Monday, June 23, 2014

Dimensions of the Chamber of Hewn Stone: Part 2

SUMMARY By modeling the building after a Roman basilica, it becomes much easier to fit the Chamber of Hewn Stone into the Courtyard.

In the last post I concluded that the maximum space available for the Chamber of Hewn Stone in the northeast corner of the Courtyard measures 21×55 amos, or 1155 amos2, far short of the required 1485 amos2. I believe that the solution to this problem lies in the Gemara (Yoma 25a) which describes this chamber as a "large basilica." In Roman times, the term basilica referred to a specific type of building. The following is from A Topographical Dictionary of Ancient Rome by Samuel Ball Platner:
Basilica: the name given by the Romans to a very common type of building erected for business purposes and also for the accommodation of the courts. It usually consisted of a rectangular hall, of considerable height, surrounded by one or two ambulatories, sometimes with galleries, and lighted by openings in the upper part of the side walls. The hall often ended in an apse or exedra.
[This citation comes from the website LacusCurtius, run by Bill Thayer, which contains much useful information on the ancient Roman world.]

Here is a very basic layout of what a Roman basilica looked like:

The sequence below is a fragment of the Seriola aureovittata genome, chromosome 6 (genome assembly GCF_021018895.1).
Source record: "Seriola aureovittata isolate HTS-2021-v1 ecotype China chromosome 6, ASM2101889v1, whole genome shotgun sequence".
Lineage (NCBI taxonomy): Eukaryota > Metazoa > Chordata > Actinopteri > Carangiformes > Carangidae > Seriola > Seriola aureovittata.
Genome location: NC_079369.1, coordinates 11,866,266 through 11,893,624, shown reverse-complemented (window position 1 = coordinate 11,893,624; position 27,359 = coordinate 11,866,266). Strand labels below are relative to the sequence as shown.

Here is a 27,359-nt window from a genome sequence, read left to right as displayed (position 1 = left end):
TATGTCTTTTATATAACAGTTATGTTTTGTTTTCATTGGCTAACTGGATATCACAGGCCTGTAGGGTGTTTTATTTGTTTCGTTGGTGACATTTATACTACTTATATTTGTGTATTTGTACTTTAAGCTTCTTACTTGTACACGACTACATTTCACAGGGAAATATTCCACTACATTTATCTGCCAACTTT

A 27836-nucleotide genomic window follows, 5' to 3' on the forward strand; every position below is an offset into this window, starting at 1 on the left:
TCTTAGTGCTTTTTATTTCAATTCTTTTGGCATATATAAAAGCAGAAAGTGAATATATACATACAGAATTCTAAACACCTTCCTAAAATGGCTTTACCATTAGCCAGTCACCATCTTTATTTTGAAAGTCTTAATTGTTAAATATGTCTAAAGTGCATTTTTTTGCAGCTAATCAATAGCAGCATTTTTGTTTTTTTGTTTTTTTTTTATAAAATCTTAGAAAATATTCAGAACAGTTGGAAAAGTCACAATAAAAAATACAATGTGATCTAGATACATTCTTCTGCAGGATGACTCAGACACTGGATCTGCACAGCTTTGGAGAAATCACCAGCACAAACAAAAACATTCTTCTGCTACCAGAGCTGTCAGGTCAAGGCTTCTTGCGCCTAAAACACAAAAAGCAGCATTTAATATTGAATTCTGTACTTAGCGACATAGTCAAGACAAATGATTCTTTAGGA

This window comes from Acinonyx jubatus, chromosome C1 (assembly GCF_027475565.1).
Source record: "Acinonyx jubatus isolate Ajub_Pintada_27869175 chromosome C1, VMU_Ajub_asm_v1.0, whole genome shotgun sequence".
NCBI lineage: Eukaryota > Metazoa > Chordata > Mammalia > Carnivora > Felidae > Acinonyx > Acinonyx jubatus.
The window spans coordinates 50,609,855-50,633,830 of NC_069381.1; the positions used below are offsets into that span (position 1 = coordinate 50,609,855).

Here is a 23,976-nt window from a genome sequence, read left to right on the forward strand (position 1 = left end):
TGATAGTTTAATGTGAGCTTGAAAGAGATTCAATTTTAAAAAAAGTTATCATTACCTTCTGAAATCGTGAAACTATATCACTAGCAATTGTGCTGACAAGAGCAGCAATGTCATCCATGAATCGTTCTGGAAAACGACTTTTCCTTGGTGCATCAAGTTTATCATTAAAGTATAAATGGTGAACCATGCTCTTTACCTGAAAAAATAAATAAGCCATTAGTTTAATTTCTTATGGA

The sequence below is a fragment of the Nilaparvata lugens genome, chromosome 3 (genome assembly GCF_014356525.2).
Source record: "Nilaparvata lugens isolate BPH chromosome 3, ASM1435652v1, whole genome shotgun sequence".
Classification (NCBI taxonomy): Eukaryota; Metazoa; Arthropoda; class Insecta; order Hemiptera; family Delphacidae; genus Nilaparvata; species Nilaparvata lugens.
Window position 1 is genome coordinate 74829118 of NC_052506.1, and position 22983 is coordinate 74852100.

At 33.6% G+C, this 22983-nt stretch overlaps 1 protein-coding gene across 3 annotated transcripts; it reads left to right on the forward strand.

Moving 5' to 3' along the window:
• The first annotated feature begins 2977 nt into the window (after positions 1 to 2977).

Rounding the Room
Now, since we know from our own sources that the judges were already seated in a semicircle, the first change I would like to suggest is to make the northern half of the chamber curved like the exedra shown above. This not only makes it look more like a basilica, but by removing the square corners of the room it also reduces the area of the northern half of the chamber from 1485 amos2 to 1281 amos2.

[The seating area consists of a rectangular area measuring 45×10 amos for the students (= 450 amos2) plus a half-circle of radius 23 amos for the judges (whose area = 232π/2 = 831 amos2) for a total of 1281 amos2. See diagram.]
Applying this new value of 1281 amosto the area of the Chamber of Hewn Stone's southern half would require a room measuring 21 amos wide and 61 amos long. However, as mentioned above, only 55 amos are available for the length, so another change is needed.

Doubling the Height
The next adaptation of the basilica design is to transform the southern half of the chamber into a "rectangular hall of considerable height." I propose that the southern half be divided into two stories of equal size, each measuring approximately 21 amos wide and 31 amos long (651 amos2). Together, these two stories combine to provide more than enough floorspace to cover the needed area of 1281 amos2. As a rule, any upper chamber or rooftop is imbued with Courtyard sanctity so long as the only access to that area is through the Courtyard. Thus, by having the second story open exclusively to the one below, it retains its status as “the half of the Chamber of Hewn Stone located inside the Courtyard” both in name and in sanctity. This the same principle is also employed to consecrate the mikveh over the Chamber of Parvah as well as the terrace for eating sacrificial meat above the Chamber of Salt.